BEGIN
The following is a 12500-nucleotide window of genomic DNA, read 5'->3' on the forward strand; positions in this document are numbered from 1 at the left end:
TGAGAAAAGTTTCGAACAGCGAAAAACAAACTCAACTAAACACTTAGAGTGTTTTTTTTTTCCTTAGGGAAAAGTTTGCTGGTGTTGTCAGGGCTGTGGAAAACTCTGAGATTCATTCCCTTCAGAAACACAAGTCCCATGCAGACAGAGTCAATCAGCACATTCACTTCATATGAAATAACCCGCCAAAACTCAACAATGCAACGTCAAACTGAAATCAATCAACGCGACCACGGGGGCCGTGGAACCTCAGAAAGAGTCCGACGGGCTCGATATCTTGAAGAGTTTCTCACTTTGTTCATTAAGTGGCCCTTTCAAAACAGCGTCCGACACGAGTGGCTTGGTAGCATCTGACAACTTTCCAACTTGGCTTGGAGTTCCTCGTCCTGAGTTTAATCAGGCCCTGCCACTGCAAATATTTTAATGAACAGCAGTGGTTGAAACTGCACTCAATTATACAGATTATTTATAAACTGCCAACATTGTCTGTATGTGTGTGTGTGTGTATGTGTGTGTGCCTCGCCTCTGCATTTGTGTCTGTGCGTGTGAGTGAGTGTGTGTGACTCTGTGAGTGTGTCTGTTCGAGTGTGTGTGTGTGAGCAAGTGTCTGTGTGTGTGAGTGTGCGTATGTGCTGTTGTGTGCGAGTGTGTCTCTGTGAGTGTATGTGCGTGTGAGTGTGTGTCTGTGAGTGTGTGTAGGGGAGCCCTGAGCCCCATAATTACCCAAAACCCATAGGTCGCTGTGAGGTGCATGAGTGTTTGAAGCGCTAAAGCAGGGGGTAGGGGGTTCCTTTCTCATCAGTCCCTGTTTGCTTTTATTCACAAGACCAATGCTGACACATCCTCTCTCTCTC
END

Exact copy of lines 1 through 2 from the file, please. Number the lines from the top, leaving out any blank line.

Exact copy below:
The following is a 12500-nucleotide window of genomic DNA, read 5'->3' on the forward strand; positions in this document are numbered from 1 at the left end:
TGAGAAAAGTTTCGAACAGCGAAAAACAAACTCAACTAAACACTTAGAGTGTTTTTTTTTTCCTTAGGGAAAAGTTTGCTGGTGTTGTCAGGGCTGTGGAAAACTCTGAGATTCATTCCCTTCAGAAACACAAGTCCCATGCAGACAGAGTCAATCAGCACATTCACTTCATATGAAATAACCCGCCAAAACTCAACAATGCAACGTCAAACTGAAATCAATCAACGCGACCACGGGGGCCGTGGAACCTCAGAAAGAGTCCGACGGGCTCGATATCTTGAAGAGTTTCTCACTTTGTTCATTAAGTGGCCCTTTCAAAACAGCGTCCGACACGAGTGGCTTGGTAGCATCTGACAACTTTCCAACTTGGCTTGGAGTTCCTCGTCCTGAGTTTAATCAGGCCCTGCCACTGCAAATATTTTAATGAACAGCAGTGGTTGAAACTGCACTCAATTATACAGATTATTTATAAACTGCCAACATTGTCTGTATGTGTGTGTGTGTGTATGTGTGTGTGCCTCGCCTCTGCATTTGTGTCTGTGCGTGTGAGTGAGTGTGTGTGACTCTGTGAGTGTGTCTGTTCGAGTGTGTGTGTGTGAGCAAGTGTCTGTGTGTGTGAGTGTGCGTATGTGCTGTTGTGTGCGAGTGTGTCTCTGTGAGTGTATGTGCGTGTGAGTGTGTGTCTGTGAGTGTGTGTAGGGGAGCCCTGAGCCCCATAATTACCCAAAACCCATAGGTCGCTGTGAGGTGCATGAGTGTTTGAAGCGCTAAAGCAGGGGGTAGGGGGTTCCTTTCTCATCAGTCCCTGTTTGCTTTTATTCACAAGACCAATGCTGACACATCCTCTCTCTCTC